The two regions in Hungary most famous for their pepper and paprika production are Szeged and Kalocsa. Right around this time of year, in September, the two areas start harvesting and processing their peppers. Within a month and a half, from harvest to milling and packaging, paprika hits the stores in beautifully decorated cloth bags, boxes or cans. As you can imagine, it's a great souvenir to bring home if you visit the country and Hungary most definitely will not allow you to forget its culinary pride: there's even a Paprika museum. As the natural spice loses its pungency, flavor and color with time, it is best to seek out the freshest and most recently produced paprika. In America, we will most likely encounter the canned Édes Nemes variety from Szeged, but it would be interesting to pursue the use of other specialties as well.
Gulyás, or goulash, is Hungary's national dish. The Hungarian herdsmen, or cowboys if you will, are credited with creating this dish, a one pot stew scarce in a variety of ingredients but rich in paprika. In an effort to create an original version of this wonderful beef stew, I read many blogs, recipes, translated Hungarian websites and emailed with Hungarian cooks. Not often did they agree on too many of the ingredients or cooking instructions, as can be expected with a dish so universally adopted (and adapted) to different tastes and product availability. The one thing most cooks did seem to agree on, though, is absolutely no tomatoes. The redness and flavor of the sauce has to come solely from paprika powder and, if necessary, paprika paste. But no tomatoes.
As I did not have a traditional bogrács, a traditional heavy pot or cauldron that the Hungarian herdsmen used to cook their gulyás in, I used a cast iron enameled pot which worked just as well. Every household has its own variation of gulyás and therefore I added my own two (euro) cents. I did omit the tomatoes and thus honored the original version, but did add two red peppers for lack of paprika paste, some garlic and a generous dollop of ajvar to spice things up a bit.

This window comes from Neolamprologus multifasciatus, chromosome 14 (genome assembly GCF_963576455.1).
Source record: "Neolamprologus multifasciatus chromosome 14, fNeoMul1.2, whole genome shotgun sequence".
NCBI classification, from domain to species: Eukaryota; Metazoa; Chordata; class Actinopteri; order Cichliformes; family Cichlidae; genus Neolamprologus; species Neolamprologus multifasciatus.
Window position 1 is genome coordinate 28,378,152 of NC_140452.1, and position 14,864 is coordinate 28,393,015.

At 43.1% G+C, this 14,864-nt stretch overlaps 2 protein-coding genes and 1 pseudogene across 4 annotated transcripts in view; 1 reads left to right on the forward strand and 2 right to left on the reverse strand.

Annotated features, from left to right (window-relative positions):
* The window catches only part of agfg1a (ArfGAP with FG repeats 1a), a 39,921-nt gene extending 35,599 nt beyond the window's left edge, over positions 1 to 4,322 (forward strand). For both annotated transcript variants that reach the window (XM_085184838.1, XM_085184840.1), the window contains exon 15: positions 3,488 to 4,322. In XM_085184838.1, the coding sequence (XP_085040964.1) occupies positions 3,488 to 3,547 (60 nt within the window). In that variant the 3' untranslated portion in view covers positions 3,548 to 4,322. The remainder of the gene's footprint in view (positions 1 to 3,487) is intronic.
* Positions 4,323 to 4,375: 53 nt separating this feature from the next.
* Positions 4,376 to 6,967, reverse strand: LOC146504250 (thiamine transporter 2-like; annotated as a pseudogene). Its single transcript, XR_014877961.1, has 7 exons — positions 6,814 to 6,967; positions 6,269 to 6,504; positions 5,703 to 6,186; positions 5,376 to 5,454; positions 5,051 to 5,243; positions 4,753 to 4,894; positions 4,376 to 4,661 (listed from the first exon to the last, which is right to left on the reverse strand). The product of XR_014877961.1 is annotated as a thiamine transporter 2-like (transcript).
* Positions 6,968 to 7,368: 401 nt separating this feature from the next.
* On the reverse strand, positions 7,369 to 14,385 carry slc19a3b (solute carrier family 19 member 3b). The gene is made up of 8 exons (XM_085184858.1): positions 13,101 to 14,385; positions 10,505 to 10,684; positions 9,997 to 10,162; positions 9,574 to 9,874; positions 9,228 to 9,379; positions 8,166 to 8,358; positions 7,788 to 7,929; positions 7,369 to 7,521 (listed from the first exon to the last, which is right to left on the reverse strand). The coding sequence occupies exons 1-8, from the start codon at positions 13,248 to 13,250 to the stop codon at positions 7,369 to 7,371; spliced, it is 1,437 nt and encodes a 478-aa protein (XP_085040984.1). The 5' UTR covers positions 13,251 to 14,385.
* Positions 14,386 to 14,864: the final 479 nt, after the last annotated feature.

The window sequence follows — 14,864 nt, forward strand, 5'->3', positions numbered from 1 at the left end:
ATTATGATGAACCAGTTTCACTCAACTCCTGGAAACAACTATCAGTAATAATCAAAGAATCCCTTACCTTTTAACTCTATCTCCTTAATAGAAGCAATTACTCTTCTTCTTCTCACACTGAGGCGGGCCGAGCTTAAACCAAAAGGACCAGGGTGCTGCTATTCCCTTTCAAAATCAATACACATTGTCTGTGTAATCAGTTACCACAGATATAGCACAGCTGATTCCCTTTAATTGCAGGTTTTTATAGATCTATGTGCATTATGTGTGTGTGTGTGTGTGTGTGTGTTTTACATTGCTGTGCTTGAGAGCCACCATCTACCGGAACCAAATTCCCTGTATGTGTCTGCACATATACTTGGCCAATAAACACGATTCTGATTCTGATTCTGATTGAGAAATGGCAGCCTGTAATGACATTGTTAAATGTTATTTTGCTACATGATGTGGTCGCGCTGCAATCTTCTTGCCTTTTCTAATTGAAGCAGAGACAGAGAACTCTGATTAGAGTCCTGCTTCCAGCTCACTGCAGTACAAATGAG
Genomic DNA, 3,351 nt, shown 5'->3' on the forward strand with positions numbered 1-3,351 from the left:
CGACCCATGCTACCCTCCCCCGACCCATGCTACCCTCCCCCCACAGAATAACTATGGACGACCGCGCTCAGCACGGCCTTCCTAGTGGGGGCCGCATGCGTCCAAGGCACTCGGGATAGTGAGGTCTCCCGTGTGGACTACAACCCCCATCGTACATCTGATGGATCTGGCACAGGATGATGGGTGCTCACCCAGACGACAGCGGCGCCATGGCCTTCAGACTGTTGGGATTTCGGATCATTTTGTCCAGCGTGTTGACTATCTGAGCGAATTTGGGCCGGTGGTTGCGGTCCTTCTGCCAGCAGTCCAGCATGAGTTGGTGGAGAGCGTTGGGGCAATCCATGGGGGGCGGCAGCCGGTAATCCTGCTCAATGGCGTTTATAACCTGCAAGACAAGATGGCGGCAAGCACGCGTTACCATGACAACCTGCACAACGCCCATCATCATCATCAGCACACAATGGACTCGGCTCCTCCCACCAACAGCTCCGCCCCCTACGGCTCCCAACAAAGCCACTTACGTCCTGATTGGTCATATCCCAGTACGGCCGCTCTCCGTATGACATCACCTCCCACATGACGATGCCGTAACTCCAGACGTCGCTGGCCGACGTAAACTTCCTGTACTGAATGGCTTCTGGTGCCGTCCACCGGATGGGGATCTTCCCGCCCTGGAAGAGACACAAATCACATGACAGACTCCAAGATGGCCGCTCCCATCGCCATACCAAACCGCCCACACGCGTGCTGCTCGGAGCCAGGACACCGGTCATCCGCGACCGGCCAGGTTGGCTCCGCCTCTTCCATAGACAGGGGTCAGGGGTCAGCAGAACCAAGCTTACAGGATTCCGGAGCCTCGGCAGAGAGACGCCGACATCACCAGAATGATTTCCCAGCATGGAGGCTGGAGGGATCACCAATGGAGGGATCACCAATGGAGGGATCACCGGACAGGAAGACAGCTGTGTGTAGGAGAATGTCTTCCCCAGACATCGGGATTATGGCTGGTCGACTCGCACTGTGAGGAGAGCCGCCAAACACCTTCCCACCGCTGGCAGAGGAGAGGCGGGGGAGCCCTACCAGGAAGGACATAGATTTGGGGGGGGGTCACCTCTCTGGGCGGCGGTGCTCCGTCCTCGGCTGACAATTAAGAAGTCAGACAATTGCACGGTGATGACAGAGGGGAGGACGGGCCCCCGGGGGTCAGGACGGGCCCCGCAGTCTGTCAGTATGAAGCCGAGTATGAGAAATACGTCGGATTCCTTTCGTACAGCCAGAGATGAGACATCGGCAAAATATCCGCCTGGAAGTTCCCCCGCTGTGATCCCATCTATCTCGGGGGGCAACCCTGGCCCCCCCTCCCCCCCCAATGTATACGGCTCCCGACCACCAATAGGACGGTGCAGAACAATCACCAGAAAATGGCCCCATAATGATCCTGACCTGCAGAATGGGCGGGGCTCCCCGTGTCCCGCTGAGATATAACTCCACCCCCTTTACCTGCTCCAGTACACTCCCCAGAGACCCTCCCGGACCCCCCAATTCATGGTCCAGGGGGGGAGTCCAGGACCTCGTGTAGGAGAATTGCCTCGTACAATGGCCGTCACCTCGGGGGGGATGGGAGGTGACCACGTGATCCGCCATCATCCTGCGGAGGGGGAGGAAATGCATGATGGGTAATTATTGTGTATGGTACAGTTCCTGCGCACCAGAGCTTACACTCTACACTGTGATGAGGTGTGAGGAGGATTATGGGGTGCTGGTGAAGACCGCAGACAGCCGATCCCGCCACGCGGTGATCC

4 slices of salt pork (or 3 tablespoons of bacon grease)
4 tablespoons of paprika
2 lb of beef (chuck rib or pot roast)
2 cloves of garlic
2 medium red peppers
2 medium sized potatoes
1 tablespoon of caraway seeds
Optional: two tablespoons of ajvar
Heat your cooking pot and render the fat out of the salt pork. If you have bacon grease you can skip this step. When the fat is hot, remove the salt pork if used and add the onions. Stir until they are translucent. Take the pot off the stove and stir in the paprika. Note: you want the paprika to hit the hot grease and release most of its flavor but you don't want it to burn as it will turn bitter and spoil the dish.
Put the pot back on the stove and add the beef, cut in bitesize chunks. Sauté the meat in the hot fat and mix it in with the onions and the paprika, then turn down the heat and add 2 cups of warm water. Let the beef braise in a covered pot for about a good hour, keeping an eye on the amount of liquid. Make sure you have enough liquid in the pot at all times!
Peel and cut the carrots in bitesize pieces or slices, whichever you prefer. Peel and mince the garlic, and slice the peppers into 1 inch pieces, after removing the seeds. Add the carrots, garlic and peppers to the pot, add three more cups of water and let the stew slowly simmer for another hour.
Cube the potatoes after you peel them and add them to the pot with three additional cups of water. Stir in the tablespoon of caraway seed and simmer until the potatoes are done. On a slow simmer, the potatoes will thicken the stew and bring all the flavors together. Before you serve, taste and adjust with salt and pepper, if needed, and stir in a spoonful of ajvar if you wish. Served best with a big slice of pogacha.
Enjoy your meal!